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Sleep apnea nightmares: Dreams and sleep apnea

Have you ever heard of sleep apnea nightmares?

We’re not referring to the cold sweat you might wake up in after a dream about being unable to breathe. Instead, we’re discussing the idea sleep apnea could be enough to increase your risk of having nightmares. 

Increasingly, studies are starting to show certain kinds of sleep apnea may have more of an influence on our sleep patterns than previously assumed. 

Specifically, sleep apnea and dreams may have a connection, particularly when talking about obstructive sleep apnea. 

Today, we’re going to look at some of the studies and insights surrounding sleep apnea and nightmares, to determine how people suffering from sleep apnea can breathe easier at night. Let’s dive in.

Sleep apnea dreams: Obstructive sleep apnea

Insomnia and trouble sleeping are common problems around the globe because there are so many factors, which can affect your quality of sleep. 

For some people, the cause of their sleep problem is simple enough – such as anxiety or high levels of stress before bed. 

For others, sleep disorders may be linked to more complex, genetic or physical issues, like restless leg syndrome, or obstructive sleep apnea. 

Obstructive sleep apnea is one of the more common kinds of sleep apnea – a condition which makes it difficult for you to breathe naturally as you snooze. 

Sleep apnea can be a mild problem, or a significant issue, depending on how severe your condition might be. Obstructive sleep apnea happens when the throat muscles relax too much, blocking your airways during the night. 

Obstructive sleep apnea is linked back to everything from obesity, to mental health issues. This kind of apnea could also be the one most likely to cause issues with your dreaming. 

This is because your body’s supply of oxygen, and access to air can affect the way your brain works. 

Sleep apnea, dreams, suffocation and stress

Obstructive sleep apnea, or OSA is an extremely common condition, particularly in the United States, where it affects up to 9% of all adults

When your airways are obstructed, you’re unable to get the right amount of oxygen into your lungs, and therefore your blood, as you rest. Usually, obstructive sleep apnea will cause you to wake up, so you can reset your breathing.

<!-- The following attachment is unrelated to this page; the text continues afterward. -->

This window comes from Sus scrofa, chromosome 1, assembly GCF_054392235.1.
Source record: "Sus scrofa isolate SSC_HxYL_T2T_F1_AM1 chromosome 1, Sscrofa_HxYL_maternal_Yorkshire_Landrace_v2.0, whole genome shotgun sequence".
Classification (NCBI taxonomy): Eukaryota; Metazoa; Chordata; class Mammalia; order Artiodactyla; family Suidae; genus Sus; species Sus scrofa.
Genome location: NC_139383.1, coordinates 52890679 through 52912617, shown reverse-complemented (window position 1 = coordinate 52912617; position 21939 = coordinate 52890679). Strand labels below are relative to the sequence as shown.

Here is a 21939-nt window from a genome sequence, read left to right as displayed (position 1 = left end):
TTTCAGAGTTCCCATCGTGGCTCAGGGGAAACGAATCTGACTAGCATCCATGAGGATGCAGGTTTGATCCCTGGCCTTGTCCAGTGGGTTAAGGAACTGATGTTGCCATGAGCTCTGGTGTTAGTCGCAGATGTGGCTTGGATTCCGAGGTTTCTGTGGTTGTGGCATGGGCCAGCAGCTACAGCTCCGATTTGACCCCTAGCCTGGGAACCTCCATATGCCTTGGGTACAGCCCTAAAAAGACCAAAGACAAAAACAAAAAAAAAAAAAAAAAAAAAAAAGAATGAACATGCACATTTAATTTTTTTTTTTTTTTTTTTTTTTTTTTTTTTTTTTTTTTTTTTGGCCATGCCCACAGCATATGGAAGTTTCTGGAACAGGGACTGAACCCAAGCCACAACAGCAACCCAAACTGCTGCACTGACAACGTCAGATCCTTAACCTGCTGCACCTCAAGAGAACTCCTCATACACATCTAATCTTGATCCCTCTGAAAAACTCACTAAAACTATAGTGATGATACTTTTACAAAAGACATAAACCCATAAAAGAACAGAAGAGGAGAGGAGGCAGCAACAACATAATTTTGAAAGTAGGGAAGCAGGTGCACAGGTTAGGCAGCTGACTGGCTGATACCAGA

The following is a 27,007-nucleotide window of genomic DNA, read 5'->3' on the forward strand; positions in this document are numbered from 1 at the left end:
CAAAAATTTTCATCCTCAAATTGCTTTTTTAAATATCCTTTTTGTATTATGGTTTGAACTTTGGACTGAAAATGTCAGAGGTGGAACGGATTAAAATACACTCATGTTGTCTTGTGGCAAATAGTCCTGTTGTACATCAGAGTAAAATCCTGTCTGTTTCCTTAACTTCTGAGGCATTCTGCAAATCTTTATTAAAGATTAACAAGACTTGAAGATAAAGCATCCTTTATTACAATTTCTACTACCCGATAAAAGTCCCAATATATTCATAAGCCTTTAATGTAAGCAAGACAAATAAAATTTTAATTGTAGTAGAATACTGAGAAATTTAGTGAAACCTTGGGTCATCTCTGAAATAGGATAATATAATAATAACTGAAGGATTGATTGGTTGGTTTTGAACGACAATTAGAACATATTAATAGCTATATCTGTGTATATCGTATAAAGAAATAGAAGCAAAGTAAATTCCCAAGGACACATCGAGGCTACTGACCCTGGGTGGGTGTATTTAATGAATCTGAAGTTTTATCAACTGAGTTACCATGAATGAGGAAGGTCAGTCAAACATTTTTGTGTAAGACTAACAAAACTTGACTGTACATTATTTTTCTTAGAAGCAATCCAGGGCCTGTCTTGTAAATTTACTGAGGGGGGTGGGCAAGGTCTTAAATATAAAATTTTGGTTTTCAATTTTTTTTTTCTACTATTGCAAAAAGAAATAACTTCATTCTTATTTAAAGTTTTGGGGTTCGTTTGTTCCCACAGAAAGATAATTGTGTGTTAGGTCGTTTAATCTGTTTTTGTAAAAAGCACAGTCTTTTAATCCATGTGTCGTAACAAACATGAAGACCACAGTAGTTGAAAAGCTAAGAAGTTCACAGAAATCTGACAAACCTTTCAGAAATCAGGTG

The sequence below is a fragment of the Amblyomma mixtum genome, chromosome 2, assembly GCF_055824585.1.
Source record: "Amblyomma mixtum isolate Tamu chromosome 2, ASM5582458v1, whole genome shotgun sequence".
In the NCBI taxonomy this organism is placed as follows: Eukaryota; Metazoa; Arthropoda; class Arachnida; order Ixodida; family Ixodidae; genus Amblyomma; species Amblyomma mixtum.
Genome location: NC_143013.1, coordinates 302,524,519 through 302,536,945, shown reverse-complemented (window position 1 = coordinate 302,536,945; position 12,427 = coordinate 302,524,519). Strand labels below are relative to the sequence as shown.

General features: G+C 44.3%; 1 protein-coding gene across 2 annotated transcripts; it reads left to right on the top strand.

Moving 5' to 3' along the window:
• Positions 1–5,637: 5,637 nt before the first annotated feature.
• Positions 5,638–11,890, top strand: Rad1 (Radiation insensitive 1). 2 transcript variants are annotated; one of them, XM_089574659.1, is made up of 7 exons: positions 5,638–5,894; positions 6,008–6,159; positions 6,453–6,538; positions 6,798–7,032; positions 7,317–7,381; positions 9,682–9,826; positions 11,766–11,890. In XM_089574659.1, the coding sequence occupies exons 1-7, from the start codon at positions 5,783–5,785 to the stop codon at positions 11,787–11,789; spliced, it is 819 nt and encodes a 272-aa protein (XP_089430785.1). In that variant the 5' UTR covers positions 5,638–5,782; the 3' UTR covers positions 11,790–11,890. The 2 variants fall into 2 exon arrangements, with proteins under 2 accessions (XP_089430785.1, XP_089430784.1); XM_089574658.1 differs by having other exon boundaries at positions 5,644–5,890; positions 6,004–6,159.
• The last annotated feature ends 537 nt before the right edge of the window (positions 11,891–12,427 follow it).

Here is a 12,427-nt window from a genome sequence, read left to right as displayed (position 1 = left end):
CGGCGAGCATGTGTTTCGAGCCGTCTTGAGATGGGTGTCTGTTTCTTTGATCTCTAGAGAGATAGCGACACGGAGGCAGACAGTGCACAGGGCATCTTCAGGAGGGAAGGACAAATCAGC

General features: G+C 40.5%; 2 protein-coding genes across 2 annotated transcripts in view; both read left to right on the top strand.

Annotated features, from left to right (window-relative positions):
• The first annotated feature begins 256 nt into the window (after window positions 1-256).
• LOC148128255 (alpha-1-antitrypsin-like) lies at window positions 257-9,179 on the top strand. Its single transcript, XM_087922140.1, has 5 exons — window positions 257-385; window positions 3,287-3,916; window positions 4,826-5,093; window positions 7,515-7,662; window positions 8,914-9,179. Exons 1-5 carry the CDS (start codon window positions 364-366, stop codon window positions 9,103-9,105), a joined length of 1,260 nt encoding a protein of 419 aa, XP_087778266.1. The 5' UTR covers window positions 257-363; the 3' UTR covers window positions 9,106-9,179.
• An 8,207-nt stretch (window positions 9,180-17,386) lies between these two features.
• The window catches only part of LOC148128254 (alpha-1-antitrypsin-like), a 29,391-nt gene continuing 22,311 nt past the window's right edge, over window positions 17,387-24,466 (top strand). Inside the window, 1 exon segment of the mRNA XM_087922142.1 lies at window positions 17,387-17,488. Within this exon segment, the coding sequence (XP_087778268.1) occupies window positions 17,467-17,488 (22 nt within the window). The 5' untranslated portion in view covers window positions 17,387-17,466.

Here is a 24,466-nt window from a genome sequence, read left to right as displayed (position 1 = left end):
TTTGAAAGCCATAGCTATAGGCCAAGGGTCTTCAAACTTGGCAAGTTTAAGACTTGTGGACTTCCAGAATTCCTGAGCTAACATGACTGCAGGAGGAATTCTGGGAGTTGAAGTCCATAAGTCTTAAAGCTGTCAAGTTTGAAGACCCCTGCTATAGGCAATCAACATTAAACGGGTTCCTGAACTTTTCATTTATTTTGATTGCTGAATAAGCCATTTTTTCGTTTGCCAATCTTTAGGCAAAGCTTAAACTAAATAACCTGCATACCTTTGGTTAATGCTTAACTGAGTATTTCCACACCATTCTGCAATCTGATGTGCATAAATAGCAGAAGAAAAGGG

However, there are times when you may not wake up from OSA immediately. Instead, you might spend more time tossing back and forth, snoring, and struggling to fall completely asleep. 

So, where do sleep apnea nightmares begin?

First of all, it’s worth noting that any issue causing bad sleep can increase your risk of nightmares. Sleep apnea and dreaming may be linked based on the stress sleep deprivation causes. 

When you can’t sleep well because you’re waking up through the night, your brain can’t function as effectively to deal with things like emotions. 

This means you’re more likely to go to bed in a negative mood, and experience nightmares based on your darker thoughts. 

Patients with obstructive sleep apnea experience something called desaturation during fragmented sleeping sessions. Their level of oxygen declines. 

Many report dreams of suffocation or drowning. Sleep apnea nightmares are also frequently accompanied by fear and palpitations. 

Lower blood oxygen levels are frequently connected to nightmares. When your brain isn’t getting enough air to function properly, it’s not working as it’s supposed to when processing thoughts and memories. This increases the risk of vivid, disturbing dreams. 

Sleep apnea and dreaming: The reality

Nightmares aren’t the only dream-based side effect to come from sleep apnea. 

Studies indicate only around 43.2% of people with sleep apnea remember their dreams, compared to around 71.4% of people on average. This doesn’t mean you’re not having dreams.